The absence of specific norms on exercising its powers can lead the EC to arbitrariness and individual bias. Mayawati was banned from public meetings by the EC for 48 hours, due to her appeal to Muslims to consolidate their votes to defeat the BJP, whereas Narendra Modi’s speech about how Rahul Gandhi is afraid of Hindus and hence selected a seat where “the minority is majority” was given a clean chit by the EC. The EC issued an advisory prohibiting appeals to votes in the name of the defence forces; however, it went out of its way to overrule the opinions of the chief electoral officer of Maharashtra and that of the district election officer, to give a pass to Modi, after he shamelessly sought votes in the names of the jawans who were killed in Pulwama.
Amit Shah, the president of the BJP, made a disgusting communal remark saying that he cannot distinguish between a procession in Pakistan and a procession in Wayanad, insulting the people of the constituency by trying to portray the Muslims in the region as Pakistanis. Yet, the Election Commission was unmoved by his remarks.
While the Commission swiftly acted against Maneka Gandhi, Mayawati and others in a matter of days, it kept sitting on the complaints against Modi and Shah, until it was forced to dispose of them after the Supreme Court imposed a deadline. The failure to provide for decisions to be made within a certain time frame after a complaint, increases the possibility of misuse. The EC can sit on a complaint as long as it likes, even after the main phases of the election are over, because the MCC does not specify a timeline.
It is such incidents that raise troubling concerns about the autonomy of the EC and other institutions under the current dispensation. Subjecting the appointment of commissioners to a non-partisan process, instead of leaving it to the government of the day, is essential.
There is merit in incorporating the MCC as a law, with clear procedures, clarity on the exact powers of the EC, classifying the punishments based on the severity of the violation, and placing a clear-cut time-bound procedure for following up on complaints. The Election Commission can still be kept in charge of implementing the MCC as a quasi-judicial body, so that one need not go to the courts in the first instance. Alternatively, the Election Commission can incorporate these changes in the MCC without an Act of Parliament. But the loopholes must be eliminated.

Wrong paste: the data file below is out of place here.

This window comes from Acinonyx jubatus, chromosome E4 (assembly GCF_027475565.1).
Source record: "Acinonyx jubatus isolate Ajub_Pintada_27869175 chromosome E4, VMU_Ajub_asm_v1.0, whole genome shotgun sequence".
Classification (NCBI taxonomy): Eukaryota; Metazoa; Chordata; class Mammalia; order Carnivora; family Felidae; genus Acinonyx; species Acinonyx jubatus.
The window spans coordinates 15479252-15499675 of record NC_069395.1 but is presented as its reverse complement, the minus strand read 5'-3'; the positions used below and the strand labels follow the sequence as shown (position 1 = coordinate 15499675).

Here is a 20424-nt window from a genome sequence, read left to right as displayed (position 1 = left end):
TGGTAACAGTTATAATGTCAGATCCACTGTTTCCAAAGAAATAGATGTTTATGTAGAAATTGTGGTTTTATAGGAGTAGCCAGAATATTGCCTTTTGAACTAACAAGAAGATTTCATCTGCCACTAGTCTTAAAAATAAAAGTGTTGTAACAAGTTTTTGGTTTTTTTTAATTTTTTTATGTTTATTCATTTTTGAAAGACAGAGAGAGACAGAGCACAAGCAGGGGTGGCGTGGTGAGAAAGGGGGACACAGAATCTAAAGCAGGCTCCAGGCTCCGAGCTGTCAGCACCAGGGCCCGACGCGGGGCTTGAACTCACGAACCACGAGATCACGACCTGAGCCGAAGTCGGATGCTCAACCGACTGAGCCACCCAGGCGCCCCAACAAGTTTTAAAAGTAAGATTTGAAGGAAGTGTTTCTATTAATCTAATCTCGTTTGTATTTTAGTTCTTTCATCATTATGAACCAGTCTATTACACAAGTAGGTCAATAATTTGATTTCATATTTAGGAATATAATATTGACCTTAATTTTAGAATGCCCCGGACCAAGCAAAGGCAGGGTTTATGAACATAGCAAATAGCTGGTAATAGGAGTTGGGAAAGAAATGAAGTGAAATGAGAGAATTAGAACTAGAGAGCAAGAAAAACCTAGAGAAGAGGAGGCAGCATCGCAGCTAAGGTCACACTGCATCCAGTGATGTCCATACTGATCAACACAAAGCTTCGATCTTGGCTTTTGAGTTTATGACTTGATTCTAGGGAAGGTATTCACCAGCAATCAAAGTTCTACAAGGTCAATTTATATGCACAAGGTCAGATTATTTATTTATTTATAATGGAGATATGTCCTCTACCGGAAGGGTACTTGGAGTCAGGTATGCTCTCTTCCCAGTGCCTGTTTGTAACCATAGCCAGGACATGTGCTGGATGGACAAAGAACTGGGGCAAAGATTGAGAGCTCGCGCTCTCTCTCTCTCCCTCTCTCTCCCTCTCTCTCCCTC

The EC must also revise some of its impractical and bizarre directions, such as not allowing more than three party flags to be hoisted in the residence of a party supporter, or getting the names of an MP on an ambulance or a high-mast light (purchased using his or her local area development funds) covered up to avoid influencing voters. Surely these are donations the MP is fully entitled to advertise as reflections of his or her development priorities? What we need is rationalisation of rules, not rulings born out of paternalism and extreme puritanism.
The credibility of the EC is directly linked to the credibility of Indian democracy. We owe it to our people to build robust institutions with checks and balances to prevent abuse, since we cannot always depend on messianic figures to maintain independent bodies.
Getting the rules right is the best way to start. We all agree we need an electoral code of conduct; but it’s time for an improved model.
The author is a Member of Parliament for Thiruvananthapuram and former MoS for External Affairs and HRD. He served the UN as an administrator and peacekeeper for three decades. He studied History at St. Stephen’s College, Delhi University and International Relations at Tufts University. Tharoor has authored 18 books, both fiction and non-fiction; his most recent book is The Paradoxical Prime Minister. Follow him on Twitter @ShashiTharoor. Views are personal.